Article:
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In your face! Designer masks that may help flatten the curve Locally made fabric masks by SA designers and seamstresses are offering protection from Covid-19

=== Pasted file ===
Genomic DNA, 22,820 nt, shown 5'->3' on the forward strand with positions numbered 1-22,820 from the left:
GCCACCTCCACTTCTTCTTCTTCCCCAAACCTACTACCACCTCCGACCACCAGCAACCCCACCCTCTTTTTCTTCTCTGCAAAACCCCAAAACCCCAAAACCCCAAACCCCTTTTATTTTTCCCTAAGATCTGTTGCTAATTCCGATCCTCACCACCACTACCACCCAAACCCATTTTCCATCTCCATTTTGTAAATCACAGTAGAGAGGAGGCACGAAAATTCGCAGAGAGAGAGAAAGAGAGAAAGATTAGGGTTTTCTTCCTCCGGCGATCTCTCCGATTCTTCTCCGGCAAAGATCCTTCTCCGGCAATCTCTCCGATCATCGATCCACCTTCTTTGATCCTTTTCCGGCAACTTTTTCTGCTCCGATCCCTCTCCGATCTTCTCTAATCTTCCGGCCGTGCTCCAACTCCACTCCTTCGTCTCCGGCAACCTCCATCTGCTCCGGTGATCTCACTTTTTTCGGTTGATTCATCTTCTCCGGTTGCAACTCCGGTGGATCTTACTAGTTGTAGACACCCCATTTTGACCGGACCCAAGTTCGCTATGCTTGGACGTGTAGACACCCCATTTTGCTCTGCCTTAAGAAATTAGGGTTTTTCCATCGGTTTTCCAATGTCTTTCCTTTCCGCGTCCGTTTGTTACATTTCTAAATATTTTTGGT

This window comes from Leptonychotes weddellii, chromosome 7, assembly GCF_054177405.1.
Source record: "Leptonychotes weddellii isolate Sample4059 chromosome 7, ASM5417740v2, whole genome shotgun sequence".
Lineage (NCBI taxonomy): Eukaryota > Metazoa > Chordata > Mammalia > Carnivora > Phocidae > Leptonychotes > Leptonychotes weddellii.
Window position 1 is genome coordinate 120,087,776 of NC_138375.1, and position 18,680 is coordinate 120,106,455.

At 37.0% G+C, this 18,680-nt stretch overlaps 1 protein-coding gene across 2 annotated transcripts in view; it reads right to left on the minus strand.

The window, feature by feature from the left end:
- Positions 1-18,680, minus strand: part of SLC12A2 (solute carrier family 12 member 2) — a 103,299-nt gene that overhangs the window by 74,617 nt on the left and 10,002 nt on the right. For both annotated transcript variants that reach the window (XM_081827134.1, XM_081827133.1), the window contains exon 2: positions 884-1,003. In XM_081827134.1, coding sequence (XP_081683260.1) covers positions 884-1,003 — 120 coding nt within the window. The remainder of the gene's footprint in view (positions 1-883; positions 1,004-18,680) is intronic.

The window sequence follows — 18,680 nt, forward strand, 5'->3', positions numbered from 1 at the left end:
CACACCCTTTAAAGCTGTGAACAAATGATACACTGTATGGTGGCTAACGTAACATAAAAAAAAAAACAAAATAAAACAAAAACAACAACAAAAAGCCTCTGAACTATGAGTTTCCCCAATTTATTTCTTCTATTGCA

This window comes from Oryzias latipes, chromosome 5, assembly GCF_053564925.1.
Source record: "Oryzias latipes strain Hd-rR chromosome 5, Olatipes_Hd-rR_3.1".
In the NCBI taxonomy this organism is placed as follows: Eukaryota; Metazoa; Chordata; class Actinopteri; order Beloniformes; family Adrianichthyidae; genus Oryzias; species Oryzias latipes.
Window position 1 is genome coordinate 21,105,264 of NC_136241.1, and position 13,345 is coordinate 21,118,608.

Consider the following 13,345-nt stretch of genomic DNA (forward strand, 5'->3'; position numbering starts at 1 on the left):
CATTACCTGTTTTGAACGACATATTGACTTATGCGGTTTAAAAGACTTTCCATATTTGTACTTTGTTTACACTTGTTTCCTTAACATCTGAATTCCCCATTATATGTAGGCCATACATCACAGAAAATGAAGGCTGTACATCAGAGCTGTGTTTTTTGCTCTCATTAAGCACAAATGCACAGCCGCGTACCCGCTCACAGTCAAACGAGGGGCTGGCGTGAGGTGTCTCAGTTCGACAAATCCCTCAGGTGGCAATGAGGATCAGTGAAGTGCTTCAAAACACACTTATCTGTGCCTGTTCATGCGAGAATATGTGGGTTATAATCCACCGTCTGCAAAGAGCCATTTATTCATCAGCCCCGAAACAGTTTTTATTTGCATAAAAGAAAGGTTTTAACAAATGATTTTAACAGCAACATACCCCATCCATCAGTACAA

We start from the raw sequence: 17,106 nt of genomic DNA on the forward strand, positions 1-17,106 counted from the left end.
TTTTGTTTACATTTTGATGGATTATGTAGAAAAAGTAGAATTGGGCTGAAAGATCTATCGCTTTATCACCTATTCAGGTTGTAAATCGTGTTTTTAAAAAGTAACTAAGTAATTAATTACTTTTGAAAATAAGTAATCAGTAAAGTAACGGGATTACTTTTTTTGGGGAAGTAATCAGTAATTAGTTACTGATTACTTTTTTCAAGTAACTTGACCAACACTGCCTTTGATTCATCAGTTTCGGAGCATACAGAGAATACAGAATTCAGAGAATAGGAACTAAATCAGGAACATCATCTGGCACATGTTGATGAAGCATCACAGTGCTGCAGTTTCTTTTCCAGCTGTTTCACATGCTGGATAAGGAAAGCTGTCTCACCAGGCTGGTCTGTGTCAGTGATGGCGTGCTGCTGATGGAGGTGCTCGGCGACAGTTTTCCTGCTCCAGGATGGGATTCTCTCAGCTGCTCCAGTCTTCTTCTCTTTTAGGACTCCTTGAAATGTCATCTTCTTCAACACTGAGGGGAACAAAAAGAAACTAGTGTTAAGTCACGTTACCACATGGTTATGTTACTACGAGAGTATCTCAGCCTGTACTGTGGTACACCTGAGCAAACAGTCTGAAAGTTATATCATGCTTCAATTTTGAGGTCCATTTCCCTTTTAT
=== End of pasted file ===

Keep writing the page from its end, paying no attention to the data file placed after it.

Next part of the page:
14 April 2020 Reading Time: 2 Minutes Article Number: 9 / 25 Suthentira Govender Journalist MASKED Kathy Berman, founder of Masks4Good, wears an African-print mask she believes will help protect South Africans from Covid-19. What started as a fashion accessory among the young and the hip has evolved into protective wear in weeks due to the dreaded coronavirus. In the face of the great mask debate, Kathy Berman founded Masks4Good, which produces reusable masks using African-print fabrics. Berman managed a creative social entrepreneurs' accelerator at the University of Pretoria until Covid-19 hit SA. Determined to keep people employed, she brought together a team of young designers and seamstresses to create and stitch the masks, which can be purchased on the Masks4Good website. “The concept is to encourage those who can afford the high-end masks, priced up to R250, to buy two and pay it forward. “We donate one mask for every two purchased as part of our 241 campaign,” said Berman. There is no question that the use of masks is one of the best ways of preventing the spread of infection. Dr Zweli Mkhize “Those who find the price point too high can buy less expensive fabric masks. “The masks are made from Vlisco and Shweshwe, and were originally designed by an Afro-punk designer and worn as fashion wear.” Worldwide, debate has been raging about the effectiveness of masks. Last week, health minister Dr Zweli Mkhize said South Africans should wear face masks to prevent the spread of Covid-19. “There is no question that the use of masks is one of the best ways of preventing the spread of infection. We recommend them, particularly where people have any cough or symptoms, or in a situation where social distancing is difficult,” he said. However, the World Health Organisation (WHO) said a mask should only be worn by those who have Covid-19 or those who are looking after people who do. “The most effective ways to protect yourself and others against Covid-19 are to frequently clean your hands, cover your cough with the bend of elbow or tissue, and maintain a distance of at least one metre from people who are coughing or sneezing,” the organisation says on its website. ​Berman is mindful of the different views. “We are not encouraging people to purchase protective masks that are needed by health-care workers. But we are following the view that masks are a better option than nothing at all.” Masks4Good have a wax coating and are washable. “All masks are washed after making, packaged in plastic bags and the packaging sterilised before we distribute them,” she said. Meanwhile, new website, by a team of creatives led by Bruce and Kimlyn Harbottle, aims to spread the message that homemade masks can help curb the spread of the virus. Its products are inspired by the Czech Republic, which went from zero mask usage to 100% in 10 days, a move that, according to the website, has helped slow the growth of new Covid-19 cases. According to Dr Sui Huang, a molecular and cell biologist at the US-based Institute for System Biology, wearing a mask can offer “partial protection and has called for a broad adoption of them”. The creators say on their website: “Masks don’t guarantee you won’t get infected. But they do make it more difficult for viruses to multiply.” The website offers curated patterns, tutorials and resources to help people make their own masks.

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